Gaynor cared for her husband Charlie with dementia (for six years, at home) and is now a trainer and consultant supporting other carers at Dementia Reframed.
"Yes of course he was changing, Charlie was changing. That meant I had to change. And yes, I can say, we lost certain things but what does that even mean?..... I never, ever lost my husband. I didn't lose him to dementia. I didn't lose him at all. I learned to care for him and relate to him through his dementia, through the changes.
But for me the snakes and ladders are about acknowledging... the ‘exhaustion’. The complete lack of any kind of care, from the medical profession, the health profession, the aged care industry, the hypocrisy of things called carer gateways etc.”
Imelda cared for her late husband Graham, who had early-onset dementia. Graham was a member of the reserve army. On his last ANZAC Day in 2016 before he passed on, he was awarded a service medal which was presented at his local RSL.
“I'm thinking of are my daughter saying, ‘I hate you dementia’, but also saying ‘I love you Dad’, and my husband saying, ‘I'm still here, but why can't find you’… And my stitching, I don't want my stitching to be nice and neat and tidy because its fraught with anxiety and it's messy. That's the way my dementia life is.
I can't describe how privileged and gifted I feel that I was allowed to walk that journey and to accompany him on that journey. He gave me a gift… what he gifted me was this life that I've got now. I get to advocate for people. It’s an extraordinary life…. When you care for someone with dementia, you're actually in a world on your own. It's such a unique growing, emotional, tiring, exhausting, worrying and frightening journey that nobody else can understand.”
A game of snakes and ladders, a diamond, a set of keys, a mask, climbing roses on an archway ... What do these have in common?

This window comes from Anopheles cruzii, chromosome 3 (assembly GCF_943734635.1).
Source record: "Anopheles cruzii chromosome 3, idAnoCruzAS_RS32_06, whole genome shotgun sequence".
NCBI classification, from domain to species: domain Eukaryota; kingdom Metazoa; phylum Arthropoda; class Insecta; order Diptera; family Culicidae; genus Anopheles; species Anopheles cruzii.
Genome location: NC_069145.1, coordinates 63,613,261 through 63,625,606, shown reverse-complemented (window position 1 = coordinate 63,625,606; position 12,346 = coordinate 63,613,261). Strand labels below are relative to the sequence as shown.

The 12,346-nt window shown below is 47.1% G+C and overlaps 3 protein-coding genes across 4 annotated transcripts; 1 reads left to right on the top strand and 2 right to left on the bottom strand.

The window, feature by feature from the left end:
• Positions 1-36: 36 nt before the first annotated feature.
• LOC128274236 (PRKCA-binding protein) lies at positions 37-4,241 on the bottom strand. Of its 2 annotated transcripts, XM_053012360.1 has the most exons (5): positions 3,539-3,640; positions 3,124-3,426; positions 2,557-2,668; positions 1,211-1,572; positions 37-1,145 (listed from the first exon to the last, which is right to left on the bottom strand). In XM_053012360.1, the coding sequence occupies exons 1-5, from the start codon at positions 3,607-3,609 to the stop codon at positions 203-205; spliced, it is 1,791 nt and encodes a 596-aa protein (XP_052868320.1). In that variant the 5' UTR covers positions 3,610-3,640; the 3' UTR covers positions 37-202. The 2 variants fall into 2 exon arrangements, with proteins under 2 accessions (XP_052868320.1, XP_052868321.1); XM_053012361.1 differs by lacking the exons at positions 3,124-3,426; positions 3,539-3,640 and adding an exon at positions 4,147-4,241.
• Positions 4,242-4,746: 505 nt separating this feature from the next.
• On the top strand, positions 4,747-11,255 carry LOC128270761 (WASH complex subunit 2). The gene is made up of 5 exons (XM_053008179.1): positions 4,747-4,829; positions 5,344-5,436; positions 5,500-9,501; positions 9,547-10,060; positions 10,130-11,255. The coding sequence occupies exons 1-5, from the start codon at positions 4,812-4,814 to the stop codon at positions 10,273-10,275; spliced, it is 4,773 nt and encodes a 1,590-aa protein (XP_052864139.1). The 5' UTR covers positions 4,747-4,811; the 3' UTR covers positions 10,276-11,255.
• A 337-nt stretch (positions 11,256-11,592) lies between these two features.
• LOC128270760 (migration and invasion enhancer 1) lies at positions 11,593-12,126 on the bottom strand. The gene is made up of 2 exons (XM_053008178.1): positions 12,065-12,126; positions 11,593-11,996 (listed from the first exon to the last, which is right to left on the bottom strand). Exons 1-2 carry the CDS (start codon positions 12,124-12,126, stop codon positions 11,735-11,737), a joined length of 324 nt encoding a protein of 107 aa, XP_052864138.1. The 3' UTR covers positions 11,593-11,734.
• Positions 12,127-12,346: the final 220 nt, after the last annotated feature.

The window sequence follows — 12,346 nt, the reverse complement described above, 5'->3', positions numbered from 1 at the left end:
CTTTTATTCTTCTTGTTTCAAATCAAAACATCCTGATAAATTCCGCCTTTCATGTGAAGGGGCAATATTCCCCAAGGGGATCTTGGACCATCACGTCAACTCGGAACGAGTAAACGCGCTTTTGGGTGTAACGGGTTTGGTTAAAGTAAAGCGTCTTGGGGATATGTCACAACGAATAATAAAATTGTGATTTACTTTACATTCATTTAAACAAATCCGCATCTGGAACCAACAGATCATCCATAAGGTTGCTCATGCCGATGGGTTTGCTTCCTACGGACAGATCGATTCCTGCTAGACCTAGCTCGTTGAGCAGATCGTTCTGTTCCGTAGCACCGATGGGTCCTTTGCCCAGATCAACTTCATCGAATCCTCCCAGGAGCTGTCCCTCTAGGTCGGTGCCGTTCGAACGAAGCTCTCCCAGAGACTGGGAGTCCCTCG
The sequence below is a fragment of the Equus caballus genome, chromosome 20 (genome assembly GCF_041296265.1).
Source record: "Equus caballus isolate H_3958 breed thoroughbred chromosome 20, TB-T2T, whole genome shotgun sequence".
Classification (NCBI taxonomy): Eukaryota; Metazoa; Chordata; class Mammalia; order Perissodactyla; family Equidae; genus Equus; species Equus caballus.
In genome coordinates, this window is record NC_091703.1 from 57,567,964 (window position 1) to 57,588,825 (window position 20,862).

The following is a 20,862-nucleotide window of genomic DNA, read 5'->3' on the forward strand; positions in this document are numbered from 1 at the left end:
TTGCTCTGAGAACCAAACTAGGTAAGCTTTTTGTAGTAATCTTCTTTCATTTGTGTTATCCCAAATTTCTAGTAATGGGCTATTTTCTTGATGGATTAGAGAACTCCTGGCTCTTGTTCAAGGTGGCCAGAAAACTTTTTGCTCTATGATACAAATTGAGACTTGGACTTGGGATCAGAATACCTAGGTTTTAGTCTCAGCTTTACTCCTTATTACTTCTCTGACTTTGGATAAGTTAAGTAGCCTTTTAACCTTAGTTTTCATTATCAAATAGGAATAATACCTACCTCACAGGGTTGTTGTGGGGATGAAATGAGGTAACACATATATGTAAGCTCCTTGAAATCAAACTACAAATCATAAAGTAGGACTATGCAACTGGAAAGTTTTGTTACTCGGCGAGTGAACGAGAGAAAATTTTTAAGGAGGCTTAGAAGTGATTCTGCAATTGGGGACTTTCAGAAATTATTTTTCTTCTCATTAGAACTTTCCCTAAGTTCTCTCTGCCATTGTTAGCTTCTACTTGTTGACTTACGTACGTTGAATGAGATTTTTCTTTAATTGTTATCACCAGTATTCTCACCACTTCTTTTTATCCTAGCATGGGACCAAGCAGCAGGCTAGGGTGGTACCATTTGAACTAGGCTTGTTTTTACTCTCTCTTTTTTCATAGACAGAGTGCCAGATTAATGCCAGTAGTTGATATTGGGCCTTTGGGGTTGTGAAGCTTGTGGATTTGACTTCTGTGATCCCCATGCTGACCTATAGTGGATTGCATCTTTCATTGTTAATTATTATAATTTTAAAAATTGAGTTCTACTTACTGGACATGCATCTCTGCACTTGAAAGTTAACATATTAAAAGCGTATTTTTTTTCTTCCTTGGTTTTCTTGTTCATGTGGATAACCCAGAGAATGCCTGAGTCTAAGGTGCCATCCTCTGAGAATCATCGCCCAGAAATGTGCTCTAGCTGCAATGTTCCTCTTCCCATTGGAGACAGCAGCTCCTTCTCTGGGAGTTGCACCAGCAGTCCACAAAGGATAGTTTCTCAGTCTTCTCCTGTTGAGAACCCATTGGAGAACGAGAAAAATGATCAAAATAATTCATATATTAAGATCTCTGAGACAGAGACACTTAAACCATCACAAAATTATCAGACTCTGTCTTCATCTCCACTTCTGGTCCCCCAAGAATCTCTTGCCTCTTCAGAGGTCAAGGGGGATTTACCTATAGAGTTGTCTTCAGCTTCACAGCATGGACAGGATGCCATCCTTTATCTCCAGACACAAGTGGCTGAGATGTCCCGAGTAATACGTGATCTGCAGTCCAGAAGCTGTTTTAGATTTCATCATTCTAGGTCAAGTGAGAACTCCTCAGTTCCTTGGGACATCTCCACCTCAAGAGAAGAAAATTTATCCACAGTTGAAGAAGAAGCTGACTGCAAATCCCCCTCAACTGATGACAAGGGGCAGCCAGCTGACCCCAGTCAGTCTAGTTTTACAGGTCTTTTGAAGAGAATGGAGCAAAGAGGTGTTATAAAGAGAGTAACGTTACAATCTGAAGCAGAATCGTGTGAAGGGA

Lynne cares for her husband with Primary Progressive Aphasia, a rare neurological syndrome that affects one’s control of their speech and language. Lynne joined our first workshop late because she had spent the morning searching for his hat, which he lost. She eventually found it in an aisle in an Aldi store.
“My relationship is only one part of it. There’s the managing of self, the anguish, the loss of self… But I guess I’m more focused now on how I should hold all the threads together….. It’s not all about me, but it’s me as the thread holder.”
After over 30 years of living in separate homes, Manuel had been caring for his mother with dementia full time. In one of our workshops, Manuel described his experience of coming back to her after all these years.
“I think as carers we've all felt unheard and unseen, and as human beings, it's all we want really, don’t we? Is to be seen, to be heard…. And in a way that being heard and being unseen ties in with the mask, which I want to be faceless, although it’s definitely got a voice.
But this is where it starts. Where the voice of carers who do not have a stage yet comes through. And maybe part of the endgame is to get a stage, set up a stage... This is how maybe other carers will be able to feel supported. It starts off with just caring for carers… Until it can’t be ignored. Maybe this is a world movement waiting to be sparked!”
Penny cared for her husband Fred who had Lewy Body Dementia. As Fred was always obsessed with keys, she decided to make this a central theme of her work. Each of the keys represent the values of patience, tolerance, love, care and hope. The arc across the top, ‘A Gift of Grace’ is the title of a memoir Penny is writing about her experience.
“We constantly hear about the negatives. And we know it’s bloody hard, but I wanted to focus on some of the positive aspects of dementia and present that message…so each of the keys represents a positive point.”
“Please don’t leave me all alone
I couldn’t manage on my own
I’m okay at times but don’t know when
My thinking will get crossed again
Dear husband, trust me to do my best
To get you through this dreaded mess
Our lives can never be the same
With Lewy Bodies in your brain…”
Najla cares for her husband with dementia at home. She has become an advocate for carers with loved ones of dementia, and has been asked to speak on her experience at various forums.
"I attribute this gem, the diamond, with a conversation I had with Gaynor about my relationship [with my husband, who has dementia] - that dementia is relational. So, I'm transforming because I'm more conscious of the relationship, but it's not to say that I'm bad anyway. And that's what I've been carrying: guilt and shame and blame and I'm not good enough and I could be better, I should be better. But now I'm realizing, it's just an experience, I'm just continually evolving and then as I evolve I become polished, polished like a diamond, and I can share and attract."